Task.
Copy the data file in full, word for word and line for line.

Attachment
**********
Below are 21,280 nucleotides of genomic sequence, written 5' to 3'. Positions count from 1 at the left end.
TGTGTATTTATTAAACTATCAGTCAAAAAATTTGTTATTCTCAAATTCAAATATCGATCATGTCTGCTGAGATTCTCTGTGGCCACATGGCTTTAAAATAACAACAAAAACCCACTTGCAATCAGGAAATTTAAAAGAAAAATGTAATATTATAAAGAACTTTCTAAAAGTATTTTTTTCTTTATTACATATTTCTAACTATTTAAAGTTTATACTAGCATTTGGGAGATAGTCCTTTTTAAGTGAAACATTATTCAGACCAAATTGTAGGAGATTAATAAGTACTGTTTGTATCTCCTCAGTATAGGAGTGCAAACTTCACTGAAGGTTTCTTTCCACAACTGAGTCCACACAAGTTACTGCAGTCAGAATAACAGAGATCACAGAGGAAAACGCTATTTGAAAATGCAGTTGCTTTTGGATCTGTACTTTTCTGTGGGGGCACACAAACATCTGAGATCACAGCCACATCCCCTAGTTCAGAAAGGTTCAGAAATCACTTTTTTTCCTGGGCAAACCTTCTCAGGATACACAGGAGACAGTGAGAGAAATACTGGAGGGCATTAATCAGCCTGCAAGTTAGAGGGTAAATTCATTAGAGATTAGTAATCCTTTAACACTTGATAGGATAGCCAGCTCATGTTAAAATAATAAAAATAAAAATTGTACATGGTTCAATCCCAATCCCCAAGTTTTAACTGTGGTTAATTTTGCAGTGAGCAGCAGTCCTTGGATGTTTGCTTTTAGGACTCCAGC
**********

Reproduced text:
Below are 21,280 nucleotides of genomic sequence, written 5' to 3'. Positions count from 1 at the left end.
TGTGTATTTATTAAACTATCAGTCAAAAAATTTGTTATTCTCAAATTCAAATATCGATCATGTCTGCTGAGATTCTCTGTGGCCACATGGCTTTAAAATAACAACAAAAACCCACTTGCAATCAGGAAATTTAAAAGAAAAATGTAATATTATAAAGAACTTTCTAAAAGTATTTTTTTCTTTATTACATATTTCTAACTATTTAAAGTTTATACTAGCATTTGGGAGATAGTCCTTTTTAAGTGAAACATTATTCAGACCAAATTGTAGGAGATTAATAAGTACTGTTTGTATCTCCTCAGTATAGGAGTGCAAACTTCACTGAAGGTTTCTTTCCACAACTGAGTCCACACAAGTTACTGCAGTCAGAATAACAGAGATCACAGAGGAAAACGCTATTTGAAAATGCAGTTGCTTTTGGATCTGTACTTTTCTGTGGGGGCACACAAACATCTGAGATCACAGCCACATCCCCTAGTTCAGAAAGGTTCAGAAATCACTTTTTTTCCTGGGCAAACCTTCTCAGGATACACAGGAGACAGTGAGAGAAATACTGGAGGGCATTAATCAGCCTGCAAGTTAGAGGGTAAATTCATTAGAGATTAGTAATCCTTTAACACTTGATAGGATAGCCAGCTCATGTTAAAATAATAAAAATAAAAATTGTACATGGTTCAATCCCAATCCCCAAGTTTTAACTGTGGTTAATTTTGCAGTGAGCAGCAGTCCTTGGATGTTTGCTTTTAGGACTCCAGC